Asian Stocks Mixed As Virus Cases Cloud Vaccine Optimism

Tokyo Stock Exchange
  • Although the consensus is that the world can begin to return to normal—and the economy can recover—as people are inoculated by next year, analysts warn of lockdowns, and other containment efforts that are already in effect are crippling industries and employment.
  • According to Johns Hopkins University, the United States confirmed more than 210,000 new cases in 24 hours through Thursday evening, and more than 2,900 deaths.
  • Hong Kong, Shanghai, Sydney, Seoul, Taipei, Singapore, and Bangkok all closed in the green.  Tokyo, Manila, Jakarta, and Wellington ended slightly lower.
  • Visit The Financial Today’s homepage for more stories.

HONG KONG — On Friday, investors propelled Asian stocks higher on sustained hope over vaccines and indicators of progress on a potential US stimulus, while the painful, urgent reality of the coronavirus outbreak was illustrated by surging infections and deaths.

Although the consensus is that the world can begin to return to normal—and the economy can recover—as people are inoculated by next year, analysts warn of lockdowns, and other containment efforts that are already in effect are crippling industries and employment.

According to Johns Hopkins University, the United States confirmed more than 210,000 new cases in 24 hours through Thursday evening, and more than 2,900 deaths.

And Italy has reported 993 deaths, an all-time peak.

The data highlight governments’ need to enforce controls, with stringent containment measures being enforced by Britain, France, and Germany among the major economies.

The wealthiest state in the US, California, is on the verge of implementing a limited lockdown.

Focus is now shifting to Washington as policymakers seem to be finally leaning for an agreement on a new stimulus for the world’s largest economy before the Christmas break.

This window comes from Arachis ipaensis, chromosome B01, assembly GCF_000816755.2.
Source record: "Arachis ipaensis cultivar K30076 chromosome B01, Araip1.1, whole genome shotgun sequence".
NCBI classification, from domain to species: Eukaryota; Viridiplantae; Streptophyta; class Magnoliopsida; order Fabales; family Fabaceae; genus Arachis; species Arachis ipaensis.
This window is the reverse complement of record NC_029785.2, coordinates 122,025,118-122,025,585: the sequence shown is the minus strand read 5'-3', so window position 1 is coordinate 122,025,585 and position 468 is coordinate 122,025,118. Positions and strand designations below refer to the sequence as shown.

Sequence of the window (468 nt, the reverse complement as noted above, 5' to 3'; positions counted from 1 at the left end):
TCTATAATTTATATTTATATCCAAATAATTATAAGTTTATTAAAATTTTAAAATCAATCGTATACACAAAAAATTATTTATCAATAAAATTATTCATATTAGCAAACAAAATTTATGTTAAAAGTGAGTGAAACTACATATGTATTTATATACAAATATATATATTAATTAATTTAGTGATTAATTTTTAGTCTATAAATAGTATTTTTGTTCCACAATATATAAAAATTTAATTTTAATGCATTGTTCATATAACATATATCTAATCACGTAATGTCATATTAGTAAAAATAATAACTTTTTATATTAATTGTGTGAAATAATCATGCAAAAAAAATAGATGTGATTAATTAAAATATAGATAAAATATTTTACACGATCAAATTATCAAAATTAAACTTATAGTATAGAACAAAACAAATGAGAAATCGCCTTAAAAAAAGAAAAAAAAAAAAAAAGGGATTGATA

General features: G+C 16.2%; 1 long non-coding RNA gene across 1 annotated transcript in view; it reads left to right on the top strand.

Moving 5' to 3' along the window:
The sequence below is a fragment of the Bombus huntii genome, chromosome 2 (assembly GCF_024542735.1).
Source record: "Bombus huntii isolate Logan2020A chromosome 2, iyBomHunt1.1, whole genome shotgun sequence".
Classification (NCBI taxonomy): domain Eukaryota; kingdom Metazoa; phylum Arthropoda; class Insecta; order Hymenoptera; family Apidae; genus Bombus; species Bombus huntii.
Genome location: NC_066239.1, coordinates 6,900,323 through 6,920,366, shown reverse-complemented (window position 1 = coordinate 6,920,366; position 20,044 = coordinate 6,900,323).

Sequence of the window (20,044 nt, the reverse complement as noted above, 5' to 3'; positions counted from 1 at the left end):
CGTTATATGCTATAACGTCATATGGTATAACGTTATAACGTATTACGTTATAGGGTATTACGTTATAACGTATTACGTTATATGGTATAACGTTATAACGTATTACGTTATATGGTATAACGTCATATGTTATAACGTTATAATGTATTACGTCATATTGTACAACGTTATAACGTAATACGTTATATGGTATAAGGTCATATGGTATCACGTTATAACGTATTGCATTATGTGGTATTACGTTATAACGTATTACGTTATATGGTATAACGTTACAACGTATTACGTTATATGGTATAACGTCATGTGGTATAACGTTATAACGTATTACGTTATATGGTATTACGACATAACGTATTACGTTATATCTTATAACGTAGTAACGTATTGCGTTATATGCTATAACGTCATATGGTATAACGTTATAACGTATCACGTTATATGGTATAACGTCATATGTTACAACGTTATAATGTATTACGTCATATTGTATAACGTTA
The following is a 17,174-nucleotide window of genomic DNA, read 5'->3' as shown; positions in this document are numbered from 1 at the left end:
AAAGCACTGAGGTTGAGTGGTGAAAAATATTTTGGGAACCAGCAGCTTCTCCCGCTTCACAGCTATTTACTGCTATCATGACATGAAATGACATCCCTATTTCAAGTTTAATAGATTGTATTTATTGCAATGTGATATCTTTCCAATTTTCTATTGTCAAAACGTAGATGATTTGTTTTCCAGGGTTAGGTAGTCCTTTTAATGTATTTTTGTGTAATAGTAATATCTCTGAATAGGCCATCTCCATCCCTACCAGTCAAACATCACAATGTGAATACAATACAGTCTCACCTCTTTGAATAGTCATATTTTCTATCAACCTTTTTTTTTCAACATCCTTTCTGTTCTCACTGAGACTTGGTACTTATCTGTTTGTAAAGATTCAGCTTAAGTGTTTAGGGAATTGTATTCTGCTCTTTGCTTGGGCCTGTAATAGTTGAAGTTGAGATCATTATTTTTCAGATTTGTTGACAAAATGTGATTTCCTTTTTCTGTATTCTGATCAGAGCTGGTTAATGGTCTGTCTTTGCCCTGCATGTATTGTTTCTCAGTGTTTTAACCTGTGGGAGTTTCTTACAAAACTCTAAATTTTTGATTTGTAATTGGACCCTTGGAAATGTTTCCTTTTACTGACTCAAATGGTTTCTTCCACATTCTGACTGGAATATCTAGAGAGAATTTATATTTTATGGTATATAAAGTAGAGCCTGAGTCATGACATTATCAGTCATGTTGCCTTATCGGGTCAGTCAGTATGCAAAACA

As a starting point for talks, Democratic lawmakers have endorsed a $908 billion bipartisan plan, and some top Republicans are already turning to the notion. Originally, they had asked for around $2 trillion.

“We’re getting more and more support from Republicans and Democrats,” Republican Mitt Romney, who helped draw up the current initiative, said.

It was also said that Donald Trump’s ally, Lindsey Graham, welcomed the bid, and while Senate Majority Leader Mitch McConnell—who has mostly kicked back against larger budget proposals—has yet to accept it, there are expectations that the measure would be supported.

“I believe we are getting very close to a deal,” Trump said Thursday.

Analysts said the trends suggest that within weeks, a deal might be reached.

Although the Nasdaq notched up another high, after mixed US economic data showed sluggish development in the key services sector but lower-than-expected new unemployment claims, Wall Street’s three major indexes drifted. Data on November jobs will be issued later on Friday.

Hong Kong, Shanghai, Sydney, Seoul, Taipei, Singapore, and Bangkok all closed in the green. 

Tokyo, Manila, Jakarta, and Wellington ended slightly lower.

Source: AFP | Image: Dick Thomas Johnson

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